Artist Tanya Aguiñiga with her child, Io | Still from KCET Artbound's "Artist and Mother" Mother AB s9

Fleeing the Rose Garden: Marjan K. Vayghan Creates Safe Spaces in Los Angeles

Marjan K. Vayghan's "Legacy Crates," a series of transformed art shipping crates, symbolizes her journey from Iran, the land of her ancestry, and her transcultural life and identity in the U.S.

Vayghan's project was based on trauma too. Since her family moved to the US, they have returned every summer to Iran. In recent years, Vayghan had been using her trips back to Tehran to explore her creativity, work with artists there and curate exhibitions that introduced foreign artists' works to Iranians. On August 5, 2009, she was driving to an art gallery in Tehran with her partner when suddenly a man outside the car started yelling at them. He pulled her out of the car and took her away for interrogation. She was interrogated at length by strangers, who undoubtedly worked for the government. Her eyes well up as she describes how, after several rounds of interrogation, verbal abuse and separation from her loved ones, she almost longed for death to come. "I just wanted to see a loved one's eyes one more time before I died." She was released early the next morning, and though she was never actually accused of a specific crime, she fears what might happen to her if she were to return to Iran. Just two days after her kidnapping, she attended the funeral of a childhood friend who was murdered.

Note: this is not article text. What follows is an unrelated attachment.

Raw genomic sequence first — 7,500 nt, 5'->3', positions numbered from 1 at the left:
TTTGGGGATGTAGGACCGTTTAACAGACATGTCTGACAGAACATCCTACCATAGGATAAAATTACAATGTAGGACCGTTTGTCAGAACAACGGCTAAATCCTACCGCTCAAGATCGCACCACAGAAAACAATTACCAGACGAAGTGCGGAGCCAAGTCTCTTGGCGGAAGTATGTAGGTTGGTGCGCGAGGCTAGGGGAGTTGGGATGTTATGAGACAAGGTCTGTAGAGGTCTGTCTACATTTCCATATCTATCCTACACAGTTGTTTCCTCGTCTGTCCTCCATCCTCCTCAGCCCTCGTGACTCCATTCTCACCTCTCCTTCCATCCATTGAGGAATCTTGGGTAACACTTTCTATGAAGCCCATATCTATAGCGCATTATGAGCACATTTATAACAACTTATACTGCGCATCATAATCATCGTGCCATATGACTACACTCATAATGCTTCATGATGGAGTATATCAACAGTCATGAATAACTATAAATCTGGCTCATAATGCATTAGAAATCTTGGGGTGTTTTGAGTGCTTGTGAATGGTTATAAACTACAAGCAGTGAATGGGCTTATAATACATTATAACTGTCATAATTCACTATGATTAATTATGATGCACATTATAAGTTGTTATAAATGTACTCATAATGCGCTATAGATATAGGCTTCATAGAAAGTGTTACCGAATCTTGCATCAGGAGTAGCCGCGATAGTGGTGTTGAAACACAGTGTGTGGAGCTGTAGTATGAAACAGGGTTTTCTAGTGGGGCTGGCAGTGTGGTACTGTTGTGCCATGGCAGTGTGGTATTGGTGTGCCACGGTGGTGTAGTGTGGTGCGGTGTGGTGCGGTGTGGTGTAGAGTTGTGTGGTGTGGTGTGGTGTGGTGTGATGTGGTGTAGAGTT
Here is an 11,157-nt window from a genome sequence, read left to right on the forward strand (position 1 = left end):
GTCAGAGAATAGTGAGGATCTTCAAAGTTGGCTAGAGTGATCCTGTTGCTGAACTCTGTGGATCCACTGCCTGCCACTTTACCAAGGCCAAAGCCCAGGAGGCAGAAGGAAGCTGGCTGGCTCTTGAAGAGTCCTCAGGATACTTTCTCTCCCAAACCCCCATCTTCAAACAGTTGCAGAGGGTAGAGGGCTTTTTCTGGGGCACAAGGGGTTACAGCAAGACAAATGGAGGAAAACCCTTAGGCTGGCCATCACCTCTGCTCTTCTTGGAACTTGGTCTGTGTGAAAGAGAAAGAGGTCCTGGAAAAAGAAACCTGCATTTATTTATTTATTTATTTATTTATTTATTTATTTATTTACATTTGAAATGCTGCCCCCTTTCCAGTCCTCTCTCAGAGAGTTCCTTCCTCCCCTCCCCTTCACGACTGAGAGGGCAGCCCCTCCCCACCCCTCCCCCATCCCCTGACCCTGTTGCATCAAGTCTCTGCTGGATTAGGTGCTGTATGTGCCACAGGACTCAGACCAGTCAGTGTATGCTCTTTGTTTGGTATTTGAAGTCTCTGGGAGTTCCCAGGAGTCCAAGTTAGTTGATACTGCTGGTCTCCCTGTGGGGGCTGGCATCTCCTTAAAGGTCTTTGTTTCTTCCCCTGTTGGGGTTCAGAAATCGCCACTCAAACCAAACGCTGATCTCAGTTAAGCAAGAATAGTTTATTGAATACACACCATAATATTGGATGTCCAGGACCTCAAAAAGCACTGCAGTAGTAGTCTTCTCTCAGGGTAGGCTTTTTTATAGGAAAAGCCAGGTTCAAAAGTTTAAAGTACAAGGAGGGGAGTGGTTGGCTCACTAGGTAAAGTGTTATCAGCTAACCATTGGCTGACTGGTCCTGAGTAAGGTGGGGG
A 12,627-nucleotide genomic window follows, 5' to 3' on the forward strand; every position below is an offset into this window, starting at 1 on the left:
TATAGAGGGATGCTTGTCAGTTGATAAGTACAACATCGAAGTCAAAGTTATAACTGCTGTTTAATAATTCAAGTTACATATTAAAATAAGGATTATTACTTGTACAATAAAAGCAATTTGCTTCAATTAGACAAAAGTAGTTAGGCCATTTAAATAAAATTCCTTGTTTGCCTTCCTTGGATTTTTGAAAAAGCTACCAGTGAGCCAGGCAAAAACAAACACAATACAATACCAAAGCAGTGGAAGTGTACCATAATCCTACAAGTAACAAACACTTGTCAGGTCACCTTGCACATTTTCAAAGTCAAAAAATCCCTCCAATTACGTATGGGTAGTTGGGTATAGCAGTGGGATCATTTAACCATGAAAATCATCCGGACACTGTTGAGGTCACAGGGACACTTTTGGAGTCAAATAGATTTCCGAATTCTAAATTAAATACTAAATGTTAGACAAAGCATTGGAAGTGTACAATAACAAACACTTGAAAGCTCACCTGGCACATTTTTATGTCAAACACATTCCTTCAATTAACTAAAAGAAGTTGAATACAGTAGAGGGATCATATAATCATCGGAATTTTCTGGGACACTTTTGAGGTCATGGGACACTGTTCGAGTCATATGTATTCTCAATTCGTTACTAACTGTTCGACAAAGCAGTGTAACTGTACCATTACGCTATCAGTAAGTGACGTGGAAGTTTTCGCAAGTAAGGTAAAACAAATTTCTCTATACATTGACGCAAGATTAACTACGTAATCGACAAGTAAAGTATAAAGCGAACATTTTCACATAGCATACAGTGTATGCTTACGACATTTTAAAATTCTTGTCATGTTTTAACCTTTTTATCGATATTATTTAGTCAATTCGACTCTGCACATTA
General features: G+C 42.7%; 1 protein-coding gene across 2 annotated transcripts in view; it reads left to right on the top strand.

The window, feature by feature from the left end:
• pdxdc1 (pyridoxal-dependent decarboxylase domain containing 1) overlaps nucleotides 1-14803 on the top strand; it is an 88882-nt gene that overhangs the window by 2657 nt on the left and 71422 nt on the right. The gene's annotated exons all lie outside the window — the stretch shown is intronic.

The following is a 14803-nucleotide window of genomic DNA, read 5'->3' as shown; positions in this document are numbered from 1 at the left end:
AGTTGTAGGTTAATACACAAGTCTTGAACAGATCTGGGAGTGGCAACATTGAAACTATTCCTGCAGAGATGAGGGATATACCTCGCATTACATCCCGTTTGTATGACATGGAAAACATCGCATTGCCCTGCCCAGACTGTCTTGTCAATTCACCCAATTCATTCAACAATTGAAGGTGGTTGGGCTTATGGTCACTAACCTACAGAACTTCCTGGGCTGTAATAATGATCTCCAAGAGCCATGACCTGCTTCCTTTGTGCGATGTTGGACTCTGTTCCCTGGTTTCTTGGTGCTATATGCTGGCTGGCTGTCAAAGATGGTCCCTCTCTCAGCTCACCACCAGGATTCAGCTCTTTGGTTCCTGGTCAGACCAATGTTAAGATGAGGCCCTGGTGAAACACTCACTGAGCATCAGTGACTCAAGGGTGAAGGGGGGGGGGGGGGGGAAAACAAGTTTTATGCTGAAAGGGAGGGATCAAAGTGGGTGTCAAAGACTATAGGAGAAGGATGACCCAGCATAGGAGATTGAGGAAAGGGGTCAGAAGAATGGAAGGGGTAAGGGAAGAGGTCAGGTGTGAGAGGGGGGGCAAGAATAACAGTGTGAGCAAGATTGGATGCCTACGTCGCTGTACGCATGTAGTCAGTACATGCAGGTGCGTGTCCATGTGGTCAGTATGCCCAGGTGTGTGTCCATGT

Vayghan was profoundly traumatized. After returning to the US, she spent two years hiding inside her closet reading and "geeking out" learning about art theory and poetry. She filled her closet with Persian carpets and cushions, creating a safe, womb-like place of beauty and art to help her heal. Making art also helped her numb the pain. When a local artist gave her several shipping crates he no longer needed, she realized that she could use them to create similar safe places to share with others. "The Breaking the Lass series," she explains, "is about turning fear and anxiety into a therapeutic, creative means of expression." She invites participation. "Sometimes I kidnap people," she explains. "After they have spent time in the crate, they come out feeling happier, not traumatized. I wish I could send a crate to everyone."

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Artist and Mother

This episode profiles four California artists who make motherhood a part of their art: Kenyatta A.C. Hinkle, Andrea Chung, Rebecca Campbell and Tanya Aguiñiga. There's a persisting assumption in contemporary art circles that you can't be a good artist and good mother both. But these artists are working to shatter this cliché, juggling demands of career and family and finding inspiring ways to explore the maternal in their art.

  • 2018-04-21T15:05:00-07:00
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  • 2018-04-22T10:00:00-07:00
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The Art of Basket Weaving

Native American basketry has long been viewed as a community craft, yet the artistic quality and value of these baskets are on par with other fine art. Now Native peoples across the country are revitalizing basketry traditions and the country looks to California as a leader in basket weaving revitalization.

  • 2018-04-24T14:00:00-07:00